MSF’s planned emergency response included water trucking, nutrition screening for children under the age of five, and food distribution for malnourished children. However, the authorities have not allowed MSF to access the area. Buurhakaba district is highly populated, with estimated 125 000 people. At the moment, there is no other actor providing nutrition support to this population.
MSF is an independent medical organization with projects in eight regions of Somalia. Over 1,500 Somali staff, supported by approximately 100 staff in Nairobi, provide primary health care, malnutrition treatment, health care and support to displaced people, surgery, and water and relief supply distributions in some locations. MSF offers assistance to people based only on need, irrespective of race, religion, gender, political or clan affiliation. MSF does not accept any government funding for its projects in Somalia, all its funding comes from private donors.
The PM’s resignation is speculation, according to IGAD representative to PM
09 June – Source: Shabelle – 300 words
Cali Cabdi Wardhere, the IGAD’s Representative in the PM’s office has denied that the Prime Minister has resigned from his position, arguing that the news announced by the Ministry of Information was pure speculation and had not been confirmed.
Two suicide attacks reported near Mogadishu’s seaport
09 June – Source: RBK – 50 words
Two suicide attacks were reported near the capital’s seaport. One of the attackers got killed before his bomb went off, while the second one exploded, killing an older man, the only casualty reported in these attacks.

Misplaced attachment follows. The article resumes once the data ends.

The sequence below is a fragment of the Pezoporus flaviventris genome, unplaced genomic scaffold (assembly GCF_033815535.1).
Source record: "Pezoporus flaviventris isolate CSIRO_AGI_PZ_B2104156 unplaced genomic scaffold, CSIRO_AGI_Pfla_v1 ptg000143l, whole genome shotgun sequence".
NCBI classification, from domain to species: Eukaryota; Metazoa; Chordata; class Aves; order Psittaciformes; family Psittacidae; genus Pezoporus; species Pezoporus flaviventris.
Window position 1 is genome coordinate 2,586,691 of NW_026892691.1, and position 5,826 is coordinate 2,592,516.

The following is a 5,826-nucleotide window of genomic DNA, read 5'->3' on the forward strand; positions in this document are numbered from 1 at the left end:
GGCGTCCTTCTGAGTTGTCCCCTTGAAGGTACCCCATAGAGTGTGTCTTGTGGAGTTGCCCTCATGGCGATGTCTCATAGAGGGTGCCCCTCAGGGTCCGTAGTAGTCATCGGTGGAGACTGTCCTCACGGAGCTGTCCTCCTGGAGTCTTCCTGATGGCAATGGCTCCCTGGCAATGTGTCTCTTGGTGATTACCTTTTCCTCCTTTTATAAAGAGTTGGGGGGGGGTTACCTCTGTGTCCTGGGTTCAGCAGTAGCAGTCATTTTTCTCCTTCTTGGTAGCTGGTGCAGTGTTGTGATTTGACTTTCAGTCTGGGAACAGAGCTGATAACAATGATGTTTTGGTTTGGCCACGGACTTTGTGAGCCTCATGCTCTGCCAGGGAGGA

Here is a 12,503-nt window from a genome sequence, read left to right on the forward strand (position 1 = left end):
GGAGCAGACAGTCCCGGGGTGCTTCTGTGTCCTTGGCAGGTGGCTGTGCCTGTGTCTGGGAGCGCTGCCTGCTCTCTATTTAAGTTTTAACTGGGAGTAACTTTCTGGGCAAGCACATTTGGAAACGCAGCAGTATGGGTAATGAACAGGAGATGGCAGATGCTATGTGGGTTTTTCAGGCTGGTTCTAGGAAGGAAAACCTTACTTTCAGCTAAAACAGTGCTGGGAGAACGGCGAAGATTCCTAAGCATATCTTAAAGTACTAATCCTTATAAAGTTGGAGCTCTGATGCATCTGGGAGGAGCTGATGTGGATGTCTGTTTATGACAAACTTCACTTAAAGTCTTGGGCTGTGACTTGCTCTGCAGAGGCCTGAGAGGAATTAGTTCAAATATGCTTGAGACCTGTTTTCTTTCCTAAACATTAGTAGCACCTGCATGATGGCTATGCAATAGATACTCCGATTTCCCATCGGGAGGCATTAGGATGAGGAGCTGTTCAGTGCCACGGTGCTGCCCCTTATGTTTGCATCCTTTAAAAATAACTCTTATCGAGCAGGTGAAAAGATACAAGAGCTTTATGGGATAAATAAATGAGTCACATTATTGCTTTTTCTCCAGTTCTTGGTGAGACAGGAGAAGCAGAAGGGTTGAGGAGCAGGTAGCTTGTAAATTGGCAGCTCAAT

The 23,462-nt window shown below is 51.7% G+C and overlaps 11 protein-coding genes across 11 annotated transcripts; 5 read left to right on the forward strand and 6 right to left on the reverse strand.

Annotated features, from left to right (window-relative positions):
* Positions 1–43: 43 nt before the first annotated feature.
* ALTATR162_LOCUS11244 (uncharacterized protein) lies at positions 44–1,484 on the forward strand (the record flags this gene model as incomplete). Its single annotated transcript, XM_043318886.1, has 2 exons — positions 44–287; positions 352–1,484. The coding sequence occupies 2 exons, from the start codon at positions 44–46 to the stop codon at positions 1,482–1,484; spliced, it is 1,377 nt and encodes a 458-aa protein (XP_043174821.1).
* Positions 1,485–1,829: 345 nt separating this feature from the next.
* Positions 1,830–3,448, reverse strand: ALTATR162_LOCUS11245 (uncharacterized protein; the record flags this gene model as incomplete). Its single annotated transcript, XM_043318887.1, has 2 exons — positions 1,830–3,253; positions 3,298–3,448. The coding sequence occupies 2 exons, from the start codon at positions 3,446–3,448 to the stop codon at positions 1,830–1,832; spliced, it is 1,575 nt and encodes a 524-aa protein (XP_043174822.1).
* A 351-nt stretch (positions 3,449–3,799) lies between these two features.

Somali premier agrees to resign
09 Jun – Source: Radio Mogadishu, Shabelle – 151 words
The TFG’s Prime Minister, Muhammad Abdullahi Farmajo, has accepted to resign following a request made to him by President Sheikh Sharif. The Somali Minister of Information, Abdikarim Hasan Jama’a, said “the premier accepted to step down for the sake of the nation and as part of efforts to end the political row between the president and the Speaker.
The minister further said “the move follows a series of talks aimed at resolving the rift between the president and the Speaker, mediated in Uganda by the Ugandan leader, Yoweri Museveni, and the UN special envoy to Somalia, Augustine Mahiga”.
He said the prime minister, who is currently in Uganda, will announce his resignation upon returning to Mogadishu. On the other hand, the information said the Kampala talks have agreed on a one year extension for the government and that elections be held before August 2012.
Hundreds demonstrate in Mogadishu
09 Jun – Source: Somaliweyn – 93 words
Hundreds of people took to the streets in government controlled areas of Mogadishu to condemn the forced resignation of the Prime Minister Farmajo. Demonstrators include TFG soldiers, who credit the premier with ensuring wage were paid and providing encouragement, and several of them told the media they believed this PM’s resignation could lead to a loss of morale. The demonstrators blocked streets with stones and burning tyres, sending a pall of black smoke over the capital.
Thousand of people demonstrate in Mogadishu
09 June – Source: Mareeg Online – 100 words
Thousands of men, women and children are currently demonstrating in Mogadishu in protest of the Somali PM’s resignation. Waving Somali flags, the demonstrators are asking for the ex-PM to stay in office; some of them were reported to be weeping as a result of the announcement of his resignation, according to Mareeg Online.
Several Mogadishu media outlets are covering the demonstrations and are, according to the same source, being pressed by demonstrators to underline the achievements made by the PM during his time in the TFG.
Somali MPs: the president, speaker cannot change the time of the election
09 Jun – Source: Shabelle – 121 words
The Election Committee of the Transitional Federal Parliament of Somalia on Thursday announced that the president of Somalia and the speaker of the parliament cannot change the date of national elections in the country.